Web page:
M22: More than just a highway; it represents Northern Michigan’s way of life

TRAVERSE CITY, Mich. — M22 is no longer just a 116.7-mile state highway that runs through Northern Michigan. The highway’s route marker is now a brand showing the pride that many people (both citizens and tourists alike) hold for Northern Michigan. A company going by the same name printed its first shirt in 2004, opened it’s first store in 2007, and now has over 40 employees between it’s two locations. Nick Madrick, the chief operating officer of M22, says, “In 2004 we had about two stock-keeping units and now we have over 200 in our line.

Gymnastics is leaping in popularity in Northern Michigan

TRAVERSE CITY, Mich. — A local gymnastics gym, Grand Traverse Bay Gymnastics, has been leaping with success. The gym separated from the YMCA three years ago and has been home to over 2,300 gymnasts in the past year. Jennifer Van Deinse, who has been the head coach for 10 years, says, “I believe that the success of Grand Traverse Bay Gymnastics can be attributed to our love for the sport and our desire to help each individual who attends our program reach their highest potential. We strive for excellence every day and teach our athletes to do the same.”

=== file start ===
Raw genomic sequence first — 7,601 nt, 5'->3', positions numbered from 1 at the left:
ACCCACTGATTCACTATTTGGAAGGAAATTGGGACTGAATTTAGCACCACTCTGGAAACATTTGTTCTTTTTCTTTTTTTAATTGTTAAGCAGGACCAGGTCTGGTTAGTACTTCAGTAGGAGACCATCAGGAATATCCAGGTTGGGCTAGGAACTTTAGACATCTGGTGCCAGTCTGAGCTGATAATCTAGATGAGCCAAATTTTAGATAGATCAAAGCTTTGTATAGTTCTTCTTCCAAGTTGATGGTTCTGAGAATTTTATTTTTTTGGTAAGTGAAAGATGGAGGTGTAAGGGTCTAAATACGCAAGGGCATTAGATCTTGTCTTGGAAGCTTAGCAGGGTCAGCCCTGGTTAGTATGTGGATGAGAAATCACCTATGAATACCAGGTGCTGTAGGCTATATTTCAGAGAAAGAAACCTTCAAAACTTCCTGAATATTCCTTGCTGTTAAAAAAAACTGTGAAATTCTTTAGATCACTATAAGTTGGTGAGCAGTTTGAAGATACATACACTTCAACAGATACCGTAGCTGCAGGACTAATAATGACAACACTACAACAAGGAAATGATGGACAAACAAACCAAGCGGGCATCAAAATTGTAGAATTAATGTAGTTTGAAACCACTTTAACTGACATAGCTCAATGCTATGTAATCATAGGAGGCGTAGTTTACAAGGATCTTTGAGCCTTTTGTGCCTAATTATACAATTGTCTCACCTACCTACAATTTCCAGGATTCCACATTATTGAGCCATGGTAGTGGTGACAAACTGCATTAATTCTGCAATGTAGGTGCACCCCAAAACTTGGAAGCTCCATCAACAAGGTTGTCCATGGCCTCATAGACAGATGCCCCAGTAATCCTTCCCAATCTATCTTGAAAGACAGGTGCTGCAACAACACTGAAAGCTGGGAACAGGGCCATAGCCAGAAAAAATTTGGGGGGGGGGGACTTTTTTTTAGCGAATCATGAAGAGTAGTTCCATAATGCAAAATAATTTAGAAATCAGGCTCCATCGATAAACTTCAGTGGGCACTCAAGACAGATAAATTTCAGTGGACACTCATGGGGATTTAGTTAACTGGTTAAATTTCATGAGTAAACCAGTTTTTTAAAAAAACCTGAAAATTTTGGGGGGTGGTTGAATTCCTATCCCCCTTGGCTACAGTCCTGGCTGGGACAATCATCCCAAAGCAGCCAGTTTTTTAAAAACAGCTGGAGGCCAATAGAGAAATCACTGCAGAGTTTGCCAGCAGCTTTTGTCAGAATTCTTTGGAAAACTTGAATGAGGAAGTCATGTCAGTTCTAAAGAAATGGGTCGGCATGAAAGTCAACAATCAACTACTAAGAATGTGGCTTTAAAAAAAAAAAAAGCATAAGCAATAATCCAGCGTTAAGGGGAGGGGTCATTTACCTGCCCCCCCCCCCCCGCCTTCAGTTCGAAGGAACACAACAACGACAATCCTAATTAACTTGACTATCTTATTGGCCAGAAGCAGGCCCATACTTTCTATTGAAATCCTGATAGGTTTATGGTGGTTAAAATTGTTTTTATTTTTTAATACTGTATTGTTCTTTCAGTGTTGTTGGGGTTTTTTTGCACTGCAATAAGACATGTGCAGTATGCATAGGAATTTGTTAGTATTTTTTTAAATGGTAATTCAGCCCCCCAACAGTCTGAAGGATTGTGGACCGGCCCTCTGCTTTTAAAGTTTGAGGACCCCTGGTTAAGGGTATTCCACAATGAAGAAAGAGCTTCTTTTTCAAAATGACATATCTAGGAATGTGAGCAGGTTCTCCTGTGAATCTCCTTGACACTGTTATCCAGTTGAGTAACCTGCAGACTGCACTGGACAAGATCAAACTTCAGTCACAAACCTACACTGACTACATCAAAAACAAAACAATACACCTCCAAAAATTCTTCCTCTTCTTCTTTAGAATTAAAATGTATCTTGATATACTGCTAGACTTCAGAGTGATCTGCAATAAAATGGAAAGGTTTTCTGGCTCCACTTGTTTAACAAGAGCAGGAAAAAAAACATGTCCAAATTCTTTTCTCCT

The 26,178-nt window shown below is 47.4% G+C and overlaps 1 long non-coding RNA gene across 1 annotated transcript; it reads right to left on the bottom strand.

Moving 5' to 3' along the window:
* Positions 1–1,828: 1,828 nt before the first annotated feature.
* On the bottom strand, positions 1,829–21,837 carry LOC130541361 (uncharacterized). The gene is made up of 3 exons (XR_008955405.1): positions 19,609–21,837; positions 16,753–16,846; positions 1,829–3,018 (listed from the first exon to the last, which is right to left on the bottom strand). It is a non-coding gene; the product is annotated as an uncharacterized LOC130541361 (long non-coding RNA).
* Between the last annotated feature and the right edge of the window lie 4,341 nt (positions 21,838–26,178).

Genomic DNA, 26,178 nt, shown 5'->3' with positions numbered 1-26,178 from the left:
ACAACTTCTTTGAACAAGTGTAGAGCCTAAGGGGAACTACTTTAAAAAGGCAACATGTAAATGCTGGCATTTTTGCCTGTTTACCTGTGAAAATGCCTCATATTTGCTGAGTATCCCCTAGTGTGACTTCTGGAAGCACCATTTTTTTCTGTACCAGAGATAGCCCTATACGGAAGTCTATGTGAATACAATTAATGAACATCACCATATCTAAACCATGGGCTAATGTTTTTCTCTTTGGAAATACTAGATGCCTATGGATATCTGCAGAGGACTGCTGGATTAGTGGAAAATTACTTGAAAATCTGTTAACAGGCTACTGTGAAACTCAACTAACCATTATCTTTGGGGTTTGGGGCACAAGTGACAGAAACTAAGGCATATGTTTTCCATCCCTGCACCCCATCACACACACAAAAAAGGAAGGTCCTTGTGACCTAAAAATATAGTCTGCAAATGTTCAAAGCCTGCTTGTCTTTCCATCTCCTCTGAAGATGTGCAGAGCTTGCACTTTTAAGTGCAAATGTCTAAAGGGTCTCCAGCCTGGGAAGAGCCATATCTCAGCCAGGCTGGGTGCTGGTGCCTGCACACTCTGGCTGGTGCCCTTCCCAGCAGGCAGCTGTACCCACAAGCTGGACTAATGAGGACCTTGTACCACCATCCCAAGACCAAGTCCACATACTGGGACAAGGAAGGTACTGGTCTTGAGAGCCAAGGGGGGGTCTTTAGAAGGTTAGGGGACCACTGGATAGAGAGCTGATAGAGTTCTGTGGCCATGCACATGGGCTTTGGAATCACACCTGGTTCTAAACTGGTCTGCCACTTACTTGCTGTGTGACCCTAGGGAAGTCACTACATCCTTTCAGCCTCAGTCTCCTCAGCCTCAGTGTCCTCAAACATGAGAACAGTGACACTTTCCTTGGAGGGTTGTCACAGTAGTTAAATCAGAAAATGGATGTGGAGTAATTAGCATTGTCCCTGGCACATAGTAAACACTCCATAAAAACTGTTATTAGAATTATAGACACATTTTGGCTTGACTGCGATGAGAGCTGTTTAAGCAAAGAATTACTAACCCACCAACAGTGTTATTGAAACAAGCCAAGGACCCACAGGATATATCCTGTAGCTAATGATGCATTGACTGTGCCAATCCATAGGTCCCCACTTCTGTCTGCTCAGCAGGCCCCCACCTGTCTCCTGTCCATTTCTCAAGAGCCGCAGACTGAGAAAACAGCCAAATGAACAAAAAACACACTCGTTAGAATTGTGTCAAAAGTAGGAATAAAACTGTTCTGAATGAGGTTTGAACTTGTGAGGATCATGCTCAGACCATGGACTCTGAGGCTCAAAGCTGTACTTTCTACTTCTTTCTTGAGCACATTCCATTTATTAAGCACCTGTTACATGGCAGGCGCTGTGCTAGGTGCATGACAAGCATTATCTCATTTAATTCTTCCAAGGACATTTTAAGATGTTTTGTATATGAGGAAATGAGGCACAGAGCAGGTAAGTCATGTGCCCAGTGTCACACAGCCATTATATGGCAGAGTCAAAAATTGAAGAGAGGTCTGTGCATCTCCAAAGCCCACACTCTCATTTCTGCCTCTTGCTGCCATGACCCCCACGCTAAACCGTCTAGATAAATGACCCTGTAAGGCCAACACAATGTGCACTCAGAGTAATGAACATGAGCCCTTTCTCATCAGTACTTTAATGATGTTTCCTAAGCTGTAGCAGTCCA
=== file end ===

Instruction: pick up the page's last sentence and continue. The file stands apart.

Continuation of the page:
Owner Betsy Van Deinse says, “I love to watch our gymnasts grow and work hard to achieve their dreams. Gymnastics takes a great deal of mental and physical fortitude, so to witness how these young athletes train and fight to reach their goals is incredibly gratifying and awe-inspiring.”

Laurence Chalip, professor and head of recreation at University of Illinois, says, “In terms of the benefits the gym gained while being on it’s own, it really depends on the value of it’s autonomy.

Traverse City tall building proposal as statewide implications

By CAITLIN DeLUCA
LANSING — Traverse City voters are deciding how to regulate the height of city buildings, in a vote with statewide implications. The local decision is whether to require voters to approve the construction of any city buildings more than 60 feet tall. The proposal is supported by Save Our Downtown, a group  that says citizens should decide when such buildings are allowed. It is opposed by Stand Up TC, a group that says the proposal is illegal. Michigan Attorney General Bill Schuette recently bolstered their argument, warning in a letter to Traverse City officials that the proposed amendment to the city charter conflicts with the Michigan Zoning Enabling Act.